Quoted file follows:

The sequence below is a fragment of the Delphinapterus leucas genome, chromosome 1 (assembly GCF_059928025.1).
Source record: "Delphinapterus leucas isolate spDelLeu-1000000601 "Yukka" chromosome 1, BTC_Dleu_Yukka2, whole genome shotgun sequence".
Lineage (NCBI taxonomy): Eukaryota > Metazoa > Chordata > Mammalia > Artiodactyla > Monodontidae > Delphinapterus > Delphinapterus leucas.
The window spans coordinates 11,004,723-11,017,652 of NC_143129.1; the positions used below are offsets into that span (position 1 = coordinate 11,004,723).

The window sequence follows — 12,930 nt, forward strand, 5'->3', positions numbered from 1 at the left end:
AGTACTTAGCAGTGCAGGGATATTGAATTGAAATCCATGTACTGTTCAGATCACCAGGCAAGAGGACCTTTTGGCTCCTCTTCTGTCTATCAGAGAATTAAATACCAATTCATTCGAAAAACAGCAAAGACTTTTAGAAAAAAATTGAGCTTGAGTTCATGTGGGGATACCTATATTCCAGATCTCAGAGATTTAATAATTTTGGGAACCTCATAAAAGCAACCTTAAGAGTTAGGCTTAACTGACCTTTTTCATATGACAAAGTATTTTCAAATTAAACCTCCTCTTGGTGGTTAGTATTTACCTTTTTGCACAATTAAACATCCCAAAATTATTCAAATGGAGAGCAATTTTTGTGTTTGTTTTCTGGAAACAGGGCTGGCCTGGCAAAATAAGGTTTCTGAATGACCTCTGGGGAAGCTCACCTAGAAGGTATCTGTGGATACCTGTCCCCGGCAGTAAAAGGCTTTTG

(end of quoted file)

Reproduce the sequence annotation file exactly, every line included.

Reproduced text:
The sequence below is a fragment of the Delphinapterus leucas genome, chromosome 1 (assembly GCF_059928025.1).
Source record: "Delphinapterus leucas isolate spDelLeu-1000000601 "Yukka" chromosome 1, BTC_Dleu_Yukka2, whole genome shotgun sequence".
Lineage (NCBI taxonomy): Eukaryota > Metazoa > Chordata > Mammalia > Artiodactyla > Monodontidae > Delphinapterus > Delphinapterus leucas.
The window spans coordinates 11,004,723-11,017,652 of NC_143129.1; the positions used below are offsets into that span (position 1 = coordinate 11,004,723).

The window sequence follows — 12,930 nt, forward strand, 5'->3', positions numbered from 1 at the left end:
AGTACTTAGCAGTGCAGGGATATTGAATTGAAATCCATGTACTGTTCAGATCACCAGGCAAGAGGACCTTTTGGCTCCTCTTCTGTCTATCAGAGAATTAAATACCAATTCATTCGAAAAACAGCAAAGACTTTTAGAAAAAAATTGAGCTTGAGTTCATGTGGGGATACCTATATTCCAGATCTCAGAGATTTAATAATTTTGGGAACCTCATAAAAGCAACCTTAAGAGTTAGGCTTAACTGACCTTTTTCATATGACAAAGTATTTTCAAATTAAACCTCCTCTTGGTGGTTAGTATTTACCTTTTTGCACAATTAAACATCCCAAAATTATTCAAATGGAGAGCAATTTTTGTGTTTGTTTTCTGGAAACAGGGCTGGCCTGGCAAAATAAGGTTTCTGAATGACCTCTGGGGAAGCTCACCTAGAAGGTATCTGTGGATACCTGTCCCCGGCAGTAAAAGGCTTTTG